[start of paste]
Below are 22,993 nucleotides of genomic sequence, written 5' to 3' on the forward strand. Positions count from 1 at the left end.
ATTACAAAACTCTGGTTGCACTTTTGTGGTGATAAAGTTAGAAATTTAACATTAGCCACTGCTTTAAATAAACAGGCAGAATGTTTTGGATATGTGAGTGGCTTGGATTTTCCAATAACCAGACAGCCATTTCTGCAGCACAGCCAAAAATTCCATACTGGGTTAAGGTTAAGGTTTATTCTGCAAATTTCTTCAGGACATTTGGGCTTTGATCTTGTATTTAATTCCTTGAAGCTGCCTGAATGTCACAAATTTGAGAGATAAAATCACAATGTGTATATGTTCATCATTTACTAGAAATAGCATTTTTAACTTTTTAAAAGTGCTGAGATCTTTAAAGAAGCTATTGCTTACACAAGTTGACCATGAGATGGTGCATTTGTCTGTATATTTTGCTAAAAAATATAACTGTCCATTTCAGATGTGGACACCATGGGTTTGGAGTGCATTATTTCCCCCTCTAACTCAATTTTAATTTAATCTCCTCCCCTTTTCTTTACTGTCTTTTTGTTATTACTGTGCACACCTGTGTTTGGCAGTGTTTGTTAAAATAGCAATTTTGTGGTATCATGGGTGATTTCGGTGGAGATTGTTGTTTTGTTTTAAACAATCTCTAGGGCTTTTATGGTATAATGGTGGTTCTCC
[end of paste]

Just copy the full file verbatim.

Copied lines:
Below are 22,993 nucleotides of genomic sequence, written 5' to 3' on the forward strand. Positions count from 1 at the left end.
ATTACAAAACTCTGGTTGCACTTTTGTGGTGATAAAGTTAGAAATTTAACATTAGCCACTGCTTTAAATAAACAGGCAGAATGTTTTGGATATGTGAGTGGCTTGGATTTTCCAATAACCAGACAGCCATTTCTGCAGCACAGCCAAAAATTCCATACTGGGTTAAGGTTAAGGTTTATTCTGCAAATTTCTTCAGGACATTTGGGCTTTGATCTTGTATTTAATTCCTTGAAGCTGCCTGAATGTCACAAATTTGAGAGATAAAATCACAATGTGTATATGTTCATCATTTACTAGAAATAGCATTTTTAACTTTTTAAAAGTGCTGAGATCTTTAAAGAAGCTATTGCTTACACAAGTTGACCATGAGATGGTGCATTTGTCTGTATATTTTGCTAAAAAATATAACTGTCCATTTCAGATGTGGACACCATGGGTTTGGAGTGCATTATTTCCCCCTCTAACTCAATTTTAATTTAATCTCCTCCCCTTTTCTTTACTGTCTTTTTGTTATTACTGTGCACACCTGTGTTTGGCAGTGTTTGTTAAAATAGCAATTTTGTGGTATCATGGGTGATTTCGGTGGAGATTGTTGTTTTGTTTTAAACAATCTCTAGGGCTTTTATGGTATAATGGTGGTTCTCC